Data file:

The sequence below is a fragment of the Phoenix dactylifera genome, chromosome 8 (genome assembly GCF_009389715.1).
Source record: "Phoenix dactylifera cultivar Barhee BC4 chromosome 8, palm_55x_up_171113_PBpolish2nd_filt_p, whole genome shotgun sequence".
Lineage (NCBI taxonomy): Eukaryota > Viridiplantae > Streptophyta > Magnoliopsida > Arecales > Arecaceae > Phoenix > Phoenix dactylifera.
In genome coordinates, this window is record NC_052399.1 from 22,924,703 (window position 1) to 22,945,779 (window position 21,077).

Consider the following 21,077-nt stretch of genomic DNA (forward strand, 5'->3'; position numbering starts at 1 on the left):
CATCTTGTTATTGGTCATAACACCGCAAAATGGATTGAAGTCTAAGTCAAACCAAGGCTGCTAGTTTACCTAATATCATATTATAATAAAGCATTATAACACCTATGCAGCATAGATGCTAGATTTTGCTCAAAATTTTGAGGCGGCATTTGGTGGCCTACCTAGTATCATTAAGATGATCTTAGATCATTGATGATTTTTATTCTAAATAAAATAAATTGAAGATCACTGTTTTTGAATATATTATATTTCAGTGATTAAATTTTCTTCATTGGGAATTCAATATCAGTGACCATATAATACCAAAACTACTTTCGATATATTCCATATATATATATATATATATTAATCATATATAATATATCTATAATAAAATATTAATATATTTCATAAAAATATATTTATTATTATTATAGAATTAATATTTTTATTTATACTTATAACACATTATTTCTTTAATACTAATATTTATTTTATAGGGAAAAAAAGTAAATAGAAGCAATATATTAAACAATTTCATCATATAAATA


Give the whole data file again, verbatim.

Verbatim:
The sequence below is a fragment of the Phoenix dactylifera genome, chromosome 8 (genome assembly GCF_009389715.1).
Source record: "Phoenix dactylifera cultivar Barhee BC4 chromosome 8, palm_55x_up_171113_PBpolish2nd_filt_p, whole genome shotgun sequence".
Lineage (NCBI taxonomy): Eukaryota > Viridiplantae > Streptophyta > Magnoliopsida > Arecales > Arecaceae > Phoenix > Phoenix dactylifera.
In genome coordinates, this window is record NC_052399.1 from 22,924,703 (window position 1) to 22,945,779 (window position 21,077).

Consider the following 21,077-nt stretch of genomic DNA (forward strand, 5'->3'; position numbering starts at 1 on the left):
CATCTTGTTATTGGTCATAACACCGCAAAATGGATTGAAGTCTAAGTCAAACCAAGGCTGCTAGTTTACCTAATATCATATTATAATAAAGCATTATAACACCTATGCAGCATAGATGCTAGATTTTGCTCAAAATTTTGAGGCGGCATTTGGTGGCCTACCTAGTATCATTAAGATGATCTTAGATCATTGATGATTTTTATTCTAAATAAAATAAATTGAAGATCACTGTTTTTGAATATATTATATTTCAGTGATTAAATTTTCTTCATTGGGAATTCAATATCAGTGACCATATAATACCAAAACTACTTTCGATATATTCCATATATATATATATATATATTAATCATATATAATATATCTATAATAAAATATTAATATATTTCATAAAAATATATTTATTATTATTATAGAATTAATATTTTTATTTATACTTATAACACATTATTTCTTTAATACTAATATTTATTTTATAGGGAAAAAAAGTAAATAGAAGCAATATATTAAACAATTTCATCATATAAATA